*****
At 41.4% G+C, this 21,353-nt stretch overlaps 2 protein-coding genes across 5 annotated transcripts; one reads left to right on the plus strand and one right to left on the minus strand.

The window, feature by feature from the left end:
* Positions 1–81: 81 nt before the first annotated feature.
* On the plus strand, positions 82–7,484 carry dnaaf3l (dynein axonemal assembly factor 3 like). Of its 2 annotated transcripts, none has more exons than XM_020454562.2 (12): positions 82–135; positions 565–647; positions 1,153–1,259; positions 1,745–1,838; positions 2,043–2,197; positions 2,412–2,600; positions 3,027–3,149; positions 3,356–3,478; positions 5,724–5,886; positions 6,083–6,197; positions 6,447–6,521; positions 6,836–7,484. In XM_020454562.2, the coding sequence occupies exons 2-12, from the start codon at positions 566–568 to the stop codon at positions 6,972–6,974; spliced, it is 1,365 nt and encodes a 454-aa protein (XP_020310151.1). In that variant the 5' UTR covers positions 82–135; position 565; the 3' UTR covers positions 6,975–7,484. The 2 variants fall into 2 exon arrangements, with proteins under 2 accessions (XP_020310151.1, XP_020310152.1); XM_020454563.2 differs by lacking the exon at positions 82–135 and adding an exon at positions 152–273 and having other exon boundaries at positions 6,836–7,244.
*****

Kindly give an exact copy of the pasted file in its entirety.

At 41.4% G+C, this 21,353-nt stretch overlaps 2 protein-coding genes across 5 annotated transcripts; one reads left to right on the plus strand and one right to left on the minus strand.

The window, feature by feature from the left end:
* Positions 1–81: 81 nt before the first annotated feature.
* On the plus strand, positions 82–7,484 carry dnaaf3l (dynein axonemal assembly factor 3 like). Of its 2 annotated transcripts, none has more exons than XM_020454562.2 (12): positions 82–135; positions 565–647; positions 1,153–1,259; positions 1,745–1,838; positions 2,043–2,197; positions 2,412–2,600; positions 3,027–3,149; positions 3,356–3,478; positions 5,724–5,886; positions 6,083–6,197; positions 6,447–6,521; positions 6,836–7,484. In XM_020454562.2, the coding sequence occupies exons 2-12, from the start codon at positions 566–568 to the stop codon at positions 6,972–6,974; spliced, it is 1,365 nt and encodes a 454-aa protein (XP_020310151.1). In that variant the 5' UTR covers positions 82–135; position 565; the 3' UTR covers positions 6,975–7,484. The 2 variants fall into 2 exon arrangements, with proteins under 2 accessions (XP_020310151.1, XP_020310152.1); XM_020454563.2 differs by lacking the exon at positions 82–135 and adding an exon at positions 152–273 and having other exon boundaries at positions 6,836–7,244.